Onions Can Help Prevent Inflammation
Between the tears they cause and their strong smell, onions get a bad rap. But if you have arthritis, they just might be good for you.
Onions aren’t just flavoring to your favorite dishes. They are low in calories, have virtually no fat and are loaded with healthful components that fight inflammation in arthritis and related conditions.
Onions are also one of the richest sources of flavonoids – antioxidants that mop up free radicals in your body’s cells before they have a chance to cause harm. One flavonoid found in onions, called quercetin, has been shown to inhibit inflammation-causing leukotrienes, prostaglandins and histamines in osteoarthritis (OA) and rheumatoid arthritis (RA), reduce heart disease risk by lowering low-density lipoprotein (LDL) or “bad” cholesterol and help prevent the progression of cancer.
Help for inflamed joints, heart disease and cancer aren’t the only benefits neatly wrapped in an onion’s layers. One of its powerful compounds may also give a boost to bones. Known as GPCS for short, gamma-L-glutamyl-trans-S-1-propenyl-L-cysteine sulfoxide was shown to inhibit the breakdown of bone in a study published in the Journal of Agriculture and Food Chemistry. Researchers at the University of Berne, Switzerland, speculate that GPCS might work the same way as alendronate (Fosamax), which is used to treat osteoporosis and reverse corticosteroid-induced bone loss.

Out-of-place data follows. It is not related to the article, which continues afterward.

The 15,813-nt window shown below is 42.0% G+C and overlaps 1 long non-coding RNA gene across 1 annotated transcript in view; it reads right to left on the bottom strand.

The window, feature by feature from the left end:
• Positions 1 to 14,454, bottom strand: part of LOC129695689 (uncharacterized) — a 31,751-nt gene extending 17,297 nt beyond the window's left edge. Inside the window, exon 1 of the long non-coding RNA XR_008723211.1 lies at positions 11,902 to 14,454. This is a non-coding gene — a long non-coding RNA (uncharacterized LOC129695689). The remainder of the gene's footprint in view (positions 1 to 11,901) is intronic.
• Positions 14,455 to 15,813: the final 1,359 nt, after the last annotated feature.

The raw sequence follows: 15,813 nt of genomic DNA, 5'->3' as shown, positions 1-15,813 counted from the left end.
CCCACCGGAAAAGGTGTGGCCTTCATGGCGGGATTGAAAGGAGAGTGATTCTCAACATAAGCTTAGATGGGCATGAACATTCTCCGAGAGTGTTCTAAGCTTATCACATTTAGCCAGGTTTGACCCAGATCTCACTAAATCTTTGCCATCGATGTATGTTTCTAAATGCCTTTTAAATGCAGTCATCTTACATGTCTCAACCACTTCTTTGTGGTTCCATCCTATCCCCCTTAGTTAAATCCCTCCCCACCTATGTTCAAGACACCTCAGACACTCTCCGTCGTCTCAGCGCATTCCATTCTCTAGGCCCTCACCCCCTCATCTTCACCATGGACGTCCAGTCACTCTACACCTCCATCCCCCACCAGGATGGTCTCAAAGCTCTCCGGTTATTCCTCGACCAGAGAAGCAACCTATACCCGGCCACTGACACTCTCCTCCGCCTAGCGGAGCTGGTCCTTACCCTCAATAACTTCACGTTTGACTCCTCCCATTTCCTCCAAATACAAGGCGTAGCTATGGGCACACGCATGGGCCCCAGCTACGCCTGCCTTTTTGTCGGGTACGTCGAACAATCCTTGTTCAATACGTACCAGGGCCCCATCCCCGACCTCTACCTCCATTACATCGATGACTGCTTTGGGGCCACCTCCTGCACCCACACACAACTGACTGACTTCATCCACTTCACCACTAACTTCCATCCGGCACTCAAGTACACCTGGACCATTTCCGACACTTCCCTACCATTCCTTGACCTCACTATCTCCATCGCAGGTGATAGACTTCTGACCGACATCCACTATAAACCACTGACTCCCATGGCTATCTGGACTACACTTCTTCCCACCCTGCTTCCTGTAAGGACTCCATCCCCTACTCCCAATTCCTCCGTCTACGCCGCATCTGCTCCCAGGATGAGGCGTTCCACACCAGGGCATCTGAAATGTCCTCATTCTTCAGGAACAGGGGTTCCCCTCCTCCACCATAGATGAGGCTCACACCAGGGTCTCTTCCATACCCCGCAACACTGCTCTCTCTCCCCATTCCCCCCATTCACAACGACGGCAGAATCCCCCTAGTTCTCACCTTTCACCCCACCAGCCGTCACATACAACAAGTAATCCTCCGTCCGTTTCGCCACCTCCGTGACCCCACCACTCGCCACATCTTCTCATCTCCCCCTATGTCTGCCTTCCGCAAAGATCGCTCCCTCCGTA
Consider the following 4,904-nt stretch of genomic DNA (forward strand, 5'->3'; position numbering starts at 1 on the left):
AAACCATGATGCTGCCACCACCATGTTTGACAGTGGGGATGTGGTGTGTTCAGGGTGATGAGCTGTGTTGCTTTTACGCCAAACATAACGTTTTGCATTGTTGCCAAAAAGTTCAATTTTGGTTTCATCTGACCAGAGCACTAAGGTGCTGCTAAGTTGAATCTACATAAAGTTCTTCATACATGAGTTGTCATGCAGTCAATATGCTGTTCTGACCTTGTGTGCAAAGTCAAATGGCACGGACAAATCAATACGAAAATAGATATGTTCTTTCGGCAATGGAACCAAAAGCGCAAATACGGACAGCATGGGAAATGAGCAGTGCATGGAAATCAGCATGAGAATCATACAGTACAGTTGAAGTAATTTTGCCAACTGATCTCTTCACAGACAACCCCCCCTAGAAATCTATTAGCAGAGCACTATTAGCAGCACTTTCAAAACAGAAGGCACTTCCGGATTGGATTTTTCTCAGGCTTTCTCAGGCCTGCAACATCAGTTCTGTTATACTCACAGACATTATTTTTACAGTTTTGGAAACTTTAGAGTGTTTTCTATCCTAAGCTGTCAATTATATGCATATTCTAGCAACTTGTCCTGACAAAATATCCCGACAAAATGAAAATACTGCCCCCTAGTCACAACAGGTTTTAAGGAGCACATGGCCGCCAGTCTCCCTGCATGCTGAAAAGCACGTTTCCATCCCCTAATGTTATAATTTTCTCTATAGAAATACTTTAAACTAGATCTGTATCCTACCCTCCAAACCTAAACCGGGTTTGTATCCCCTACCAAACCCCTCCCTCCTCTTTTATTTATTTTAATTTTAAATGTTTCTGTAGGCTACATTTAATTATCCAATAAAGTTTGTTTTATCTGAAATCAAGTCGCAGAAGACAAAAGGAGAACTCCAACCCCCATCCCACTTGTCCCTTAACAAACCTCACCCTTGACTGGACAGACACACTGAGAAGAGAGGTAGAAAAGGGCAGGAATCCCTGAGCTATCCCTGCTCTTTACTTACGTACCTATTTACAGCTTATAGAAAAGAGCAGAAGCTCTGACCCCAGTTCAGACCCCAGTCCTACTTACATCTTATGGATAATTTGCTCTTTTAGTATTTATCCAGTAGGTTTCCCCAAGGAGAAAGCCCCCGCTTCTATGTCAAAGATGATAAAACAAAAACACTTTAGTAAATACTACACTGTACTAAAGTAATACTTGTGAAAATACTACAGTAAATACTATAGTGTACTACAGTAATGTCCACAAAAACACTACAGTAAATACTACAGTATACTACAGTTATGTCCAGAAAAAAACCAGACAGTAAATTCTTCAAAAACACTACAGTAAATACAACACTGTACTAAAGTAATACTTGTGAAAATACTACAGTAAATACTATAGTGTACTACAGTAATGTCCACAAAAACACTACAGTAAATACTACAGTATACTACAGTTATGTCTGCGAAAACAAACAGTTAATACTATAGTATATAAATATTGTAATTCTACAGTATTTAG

Strong Smell = Strong Powers
All onions are healthful, but not equally so, according to a study from Cornell University in Ithaca, N.Y. Disease-fighting chemicals are highest in shallots and yellow and red onions, and lowest in white and sweet onion varieties.
Shallots, and yellow and red onions also have a stronger flavor than white varieties, suggesting the more pungent the onion the more powerful the health-promoting properties, says Rui Hai Liu, MD, PhD, associate professor of food science at Cornell.
5 Ways to Add Onions to Your Meals
Raw or cooked, onions make a healthful addition to any dish. Here are a few suggestions:
Salads. Raw, red onions, sliced or diced, add a healthful and colorful splash to any salad.
Stir-frys. Add strips of yellow onions to a vegetable medley. They cook quickly – in four to five minutes in a stovetop skillet on high heat – and increase your vegetable-rich dish’s antioxidant boost.
Sandwiches. Sweet, white, yellow, red – sauteed or raw – onions on sandwiches are a great idea. Load your sandwiches with lots of onions and other vegetables to help increase your phytochemical intake while decreasing portions of other sandwich ingredients, like meats and cheeses that should be eaten in moderation.
Side Dish. Grill, bake or broil thick slices of onion brushed with a little bit of olive oil to bring out the sweetness.
Saved for Later. Have extra cut, raw onions? Stick them in resealable bags in your freezer and spare yourself more chopping and tears.
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